Taking care of my Mom as her memory declines is both a challenge and a joy. She retains her sense of humor, but the problem is that she can't connect the conversation to the joke anymore. This leads to some oddly timed repeats that can leave us in stitches or in tears, depending.
She asks almost every question at least four times. The commonest question we hear is "What's for dinner?" She'll ask over and over and it doesn't really matter what we say. So we make things up.
"What's for dinner?"
"Yes, we got them in Hamsterdam." At which point we are singing variations on Boy Scout songs: "Hamster, Hamster, damdamdam..." (If you don't have THAT tune stuck in your head for the rest of the day, you had a sad and lonely childhood.)
She notices when the grandkids aren't here. She asks about babies every day. Since they are only here on weekends for dinner, that adds up to a lot of questions about babies and where they are located, and our answers vary from, "With their parents" to "Off to see the Wizard" in scope.
It's not mean if she can't remember, is it? Well, maybe LOL.
I've heard from friends that hygiene and dementia are not friends with each other. What is it that makes the forgetful seem to think that showers are freezing cold and quite possibly toxic? It's worse than the preteen I'm-not-dirty-I-bathed-four-days-ago phase. And since the passage of time means nothing to her at this point (she asked me yesterday during my weekly changing-of-the-linens why on earth I do that every single day), she thinks I'm trying to shove her into the shower daily. Since showering her takes well over an hour (cajoling, wheedling, bribing, demanding, shower plus un/dressing and hairstyling) I'd be insane to try it daily.
Changes in routine are not a problem. She like going out to go to the doctor but she wants a double Quarter Pounder with Cheese each time. And since she can't remember whether she's eaten or not, she keeps on asking. And asking. And asking. Not to mention that the LAST thing her cardiologist would want her eating is a QPC. With fries. Add extra sodium, please. Lord.
I want her to enjoy life as best she can while she can. We eat well, and sometimes adjust her water pills to compensate for the extra salt if we get a pizza or some Chinese (and trust me, she eats far less of that under our supervision than she did when she lived alone!). Balancing her heart failure against her dying kidneys against her memory loss is a fine, delicate thing.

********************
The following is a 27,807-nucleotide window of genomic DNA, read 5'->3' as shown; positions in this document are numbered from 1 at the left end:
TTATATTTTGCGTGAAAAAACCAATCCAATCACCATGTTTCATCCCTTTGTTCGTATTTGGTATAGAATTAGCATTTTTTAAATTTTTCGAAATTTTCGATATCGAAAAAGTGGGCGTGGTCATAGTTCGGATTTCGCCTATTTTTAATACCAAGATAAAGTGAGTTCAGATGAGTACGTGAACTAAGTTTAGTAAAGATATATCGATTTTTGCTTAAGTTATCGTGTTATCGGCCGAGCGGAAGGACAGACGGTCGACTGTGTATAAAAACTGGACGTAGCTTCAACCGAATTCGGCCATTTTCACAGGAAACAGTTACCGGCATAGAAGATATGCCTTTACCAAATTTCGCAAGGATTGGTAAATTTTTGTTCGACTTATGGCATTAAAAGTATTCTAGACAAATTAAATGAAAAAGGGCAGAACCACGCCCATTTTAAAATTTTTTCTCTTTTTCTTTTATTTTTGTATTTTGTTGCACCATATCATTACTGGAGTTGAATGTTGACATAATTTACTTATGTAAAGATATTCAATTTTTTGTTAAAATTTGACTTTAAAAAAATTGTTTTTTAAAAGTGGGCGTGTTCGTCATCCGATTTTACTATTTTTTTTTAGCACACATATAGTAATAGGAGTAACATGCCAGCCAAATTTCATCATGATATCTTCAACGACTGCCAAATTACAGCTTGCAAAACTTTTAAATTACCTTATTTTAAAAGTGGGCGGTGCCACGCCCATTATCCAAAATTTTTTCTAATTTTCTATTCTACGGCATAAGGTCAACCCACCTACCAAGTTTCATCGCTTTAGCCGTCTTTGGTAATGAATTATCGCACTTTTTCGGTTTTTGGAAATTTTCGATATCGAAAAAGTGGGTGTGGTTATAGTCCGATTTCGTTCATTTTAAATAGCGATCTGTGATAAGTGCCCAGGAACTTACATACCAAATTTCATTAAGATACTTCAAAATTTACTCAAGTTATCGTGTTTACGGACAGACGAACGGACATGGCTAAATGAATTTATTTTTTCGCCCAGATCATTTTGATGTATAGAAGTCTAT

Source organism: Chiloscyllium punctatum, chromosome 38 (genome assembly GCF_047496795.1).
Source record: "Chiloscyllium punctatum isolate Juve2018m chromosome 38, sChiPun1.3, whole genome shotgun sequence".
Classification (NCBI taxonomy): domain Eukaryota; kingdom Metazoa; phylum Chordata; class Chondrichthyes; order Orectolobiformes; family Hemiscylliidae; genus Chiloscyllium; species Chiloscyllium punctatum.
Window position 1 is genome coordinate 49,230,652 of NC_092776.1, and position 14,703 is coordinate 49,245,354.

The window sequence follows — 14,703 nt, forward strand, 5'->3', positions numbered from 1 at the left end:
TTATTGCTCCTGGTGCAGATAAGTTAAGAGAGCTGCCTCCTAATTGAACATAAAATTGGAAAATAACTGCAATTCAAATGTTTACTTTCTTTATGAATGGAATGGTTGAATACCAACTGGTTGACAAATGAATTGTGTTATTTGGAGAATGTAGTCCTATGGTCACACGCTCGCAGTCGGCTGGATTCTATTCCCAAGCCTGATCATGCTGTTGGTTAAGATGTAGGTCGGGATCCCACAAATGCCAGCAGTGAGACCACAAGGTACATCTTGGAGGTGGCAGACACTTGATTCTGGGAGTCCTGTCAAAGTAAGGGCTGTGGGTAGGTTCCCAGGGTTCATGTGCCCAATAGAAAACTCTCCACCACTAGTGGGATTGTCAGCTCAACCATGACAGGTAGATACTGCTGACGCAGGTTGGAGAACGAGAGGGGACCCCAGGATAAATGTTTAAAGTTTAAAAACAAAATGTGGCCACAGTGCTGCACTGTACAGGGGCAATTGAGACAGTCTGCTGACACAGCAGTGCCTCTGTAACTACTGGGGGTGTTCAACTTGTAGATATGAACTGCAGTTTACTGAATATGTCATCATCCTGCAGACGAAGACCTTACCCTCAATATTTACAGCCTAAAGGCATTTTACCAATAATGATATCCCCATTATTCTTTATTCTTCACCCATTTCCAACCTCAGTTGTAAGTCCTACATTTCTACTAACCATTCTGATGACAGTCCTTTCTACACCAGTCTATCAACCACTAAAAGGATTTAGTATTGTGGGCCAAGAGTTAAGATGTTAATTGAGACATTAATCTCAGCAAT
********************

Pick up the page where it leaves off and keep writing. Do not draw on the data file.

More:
I have had many conversations about end-of-life care with my mom, the majority of which took place long before the dementia was well-entrenched. In every single conversation she voted for quantity of life over quality. Respirator? Yes. CPR? Yes. Feeding tube? HELL, yes. No matter what? Even if you are so far gone you don't know you are there? YES.
Ugh. This stands in direct opposition to what common sense, and common decency would dictate. I don't understand how someone who spent years as a nurses' aid in a nursing home could think this way. But it IS how she thinks. So how do I apply it?
If I let her eat the way she wants to she'll be in the hospital by Friday and dead by the end of the year. Restricting her is practical, but it takes away the only clear joy she has left in life. She has a broken pacemaker wire (one of two - the other is pacing for now). Repair/replace and risk surgical complications that would worsen her quality of life? Leave it alone and risk decreasing her quantity of life? She's no longer competent to decide for herself, and I'm stuck with a promise made as health care proxy to do what SHE would want to do. According to her guidelines I should never let her eat anything she likes again AND replace the pacing wire.
Sigh. We have a consult with cardiology this week. I'll take a moment to speak to him privately. And I'll let her eat as she likes. She won't get much sodium at our table, and she seems to like our food anyway. Since she moved in she hasn't been back in the hospital for heart failure (she was in twice in the month before she moved in). If allowing treats does decrease her quantity of life, I think she's okay with it. After all, if she never worried about that before she got dementia I have a lifestyle precedent that I can follow. And I guess I'll have the pacemaker fixed if they suggest it - it IS what she would want.
But I want my kids to know - I don't want to do it this way when it's my turn.